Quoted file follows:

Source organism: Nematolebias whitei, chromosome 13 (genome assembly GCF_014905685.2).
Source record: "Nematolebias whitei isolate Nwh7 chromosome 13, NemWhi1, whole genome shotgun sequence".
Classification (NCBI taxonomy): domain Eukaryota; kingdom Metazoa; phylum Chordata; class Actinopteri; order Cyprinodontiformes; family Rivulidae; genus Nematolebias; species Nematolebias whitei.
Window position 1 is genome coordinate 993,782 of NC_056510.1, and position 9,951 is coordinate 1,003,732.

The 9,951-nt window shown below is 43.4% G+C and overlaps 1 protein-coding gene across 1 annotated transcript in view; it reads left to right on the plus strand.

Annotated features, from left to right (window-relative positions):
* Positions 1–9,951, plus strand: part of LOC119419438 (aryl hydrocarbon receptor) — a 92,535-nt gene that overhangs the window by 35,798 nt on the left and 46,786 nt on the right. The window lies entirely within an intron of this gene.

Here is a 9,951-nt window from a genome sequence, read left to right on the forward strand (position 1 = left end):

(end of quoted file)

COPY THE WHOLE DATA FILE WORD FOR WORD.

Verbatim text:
Source organism: Nematolebias whitei, chromosome 13 (genome assembly GCF_014905685.2).
Source record: "Nematolebias whitei isolate Nwh7 chromosome 13, NemWhi1, whole genome shotgun sequence".
Classification (NCBI taxonomy): domain Eukaryota; kingdom Metazoa; phylum Chordata; class Actinopteri; order Cyprinodontiformes; family Rivulidae; genus Nematolebias; species Nematolebias whitei.
Window position 1 is genome coordinate 993,782 of NC_056510.1, and position 9,951 is coordinate 1,003,732.

The 9,951-nt window shown below is 43.4% G+C and overlaps 1 protein-coding gene across 1 annotated transcript in view; it reads left to right on the plus strand.

Annotated features, from left to right (window-relative positions):
* Positions 1–9,951, plus strand: part of LOC119419438 (aryl hydrocarbon receptor) — a 92,535-nt gene that overhangs the window by 35,798 nt on the left and 46,786 nt on the right. The window lies entirely within an intron of this gene.

Here is a 9,951-nt window from a genome sequence, read left to right on the forward strand (position 1 = left end):